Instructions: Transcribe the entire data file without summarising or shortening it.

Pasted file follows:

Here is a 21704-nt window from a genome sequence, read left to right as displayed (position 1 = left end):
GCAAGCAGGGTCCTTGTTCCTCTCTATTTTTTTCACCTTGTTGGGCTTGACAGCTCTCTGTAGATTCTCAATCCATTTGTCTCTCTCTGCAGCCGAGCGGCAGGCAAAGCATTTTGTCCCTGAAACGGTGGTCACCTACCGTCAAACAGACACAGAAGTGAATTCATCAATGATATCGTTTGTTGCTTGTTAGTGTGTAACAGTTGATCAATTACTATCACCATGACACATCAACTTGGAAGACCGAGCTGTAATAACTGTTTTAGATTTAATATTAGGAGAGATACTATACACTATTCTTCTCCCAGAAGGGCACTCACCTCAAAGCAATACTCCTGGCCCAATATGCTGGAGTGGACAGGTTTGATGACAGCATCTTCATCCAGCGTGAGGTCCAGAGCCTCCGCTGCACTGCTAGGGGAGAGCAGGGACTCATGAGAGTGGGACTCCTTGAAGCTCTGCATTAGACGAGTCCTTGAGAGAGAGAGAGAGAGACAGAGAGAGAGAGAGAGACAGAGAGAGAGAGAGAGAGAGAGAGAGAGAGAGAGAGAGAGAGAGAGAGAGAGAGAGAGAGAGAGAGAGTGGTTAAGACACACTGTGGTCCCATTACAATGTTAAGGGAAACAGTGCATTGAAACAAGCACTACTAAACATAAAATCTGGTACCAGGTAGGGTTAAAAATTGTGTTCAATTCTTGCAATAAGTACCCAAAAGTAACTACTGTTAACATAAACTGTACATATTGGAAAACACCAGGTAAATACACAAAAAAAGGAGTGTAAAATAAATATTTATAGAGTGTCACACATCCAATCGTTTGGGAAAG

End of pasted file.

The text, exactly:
Here is a 21704-nt window from a genome sequence, read left to right as displayed (position 1 = left end):
GCAAGCAGGGTCCTTGTTCCTCTCTATTTTTTTCACCTTGTTGGGCTTGACAGCTCTCTGTAGATTCTCAATCCATTTGTCTCTCTCTGCAGCCGAGCGGCAGGCAAAGCATTTTGTCCCTGAAACGGTGGTCACCTACCGTCAAACAGACACAGAAGTGAATTCATCAATGATATCGTTTGTTGCTTGTTAGTGTGTAACAGTTGATCAATTACTATCACCATGACACATCAACTTGGAAGACCGAGCTGTAATAACTGTTTTAGATTTAATATTAGGAGAGATACTATACACTATTCTTCTCCCAGAAGGGCACTCACCTCAAAGCAATACTCCTGGCCCAATATGCTGGAGTGGACAGGTTTGATGACAGCATCTTCATCCAGCGTGAGGTCCAGAGCCTCCGCTGCACTGCTAGGGGAGAGCAGGGACTCATGAGAGTGGGACTCCTTGAAGCTCTGCATTAGACGAGTCCTTGAGAGAGAGAGAGAGAGACAGAGAGAGAGAGAGAGACAGAGAGAGAGAGAGAGAGAGAGAGAGAGAGAGAGAGAGAGAGAGAGAGAGAGAGAGAGAGAGAGAGAGTGGTTAAGACACACTGTGGTCCCATTACAATGTTAAGGGAAACAGTGCATTGAAACAAGCACTACTAAACATAAAATCTGGTACCAGGTAGGGTTAAAAATTGTGTTCAATTCTTGCAATAAGTACCCAAAAGTAACTACTGTTAACATAAACTGTACATATTGGAAAACACCAGGTAAATACACAAAAAAAGGAGTGTAAAATAAATATTTATAGAGTGTCACACATCCAATCGTTTGGGAAAG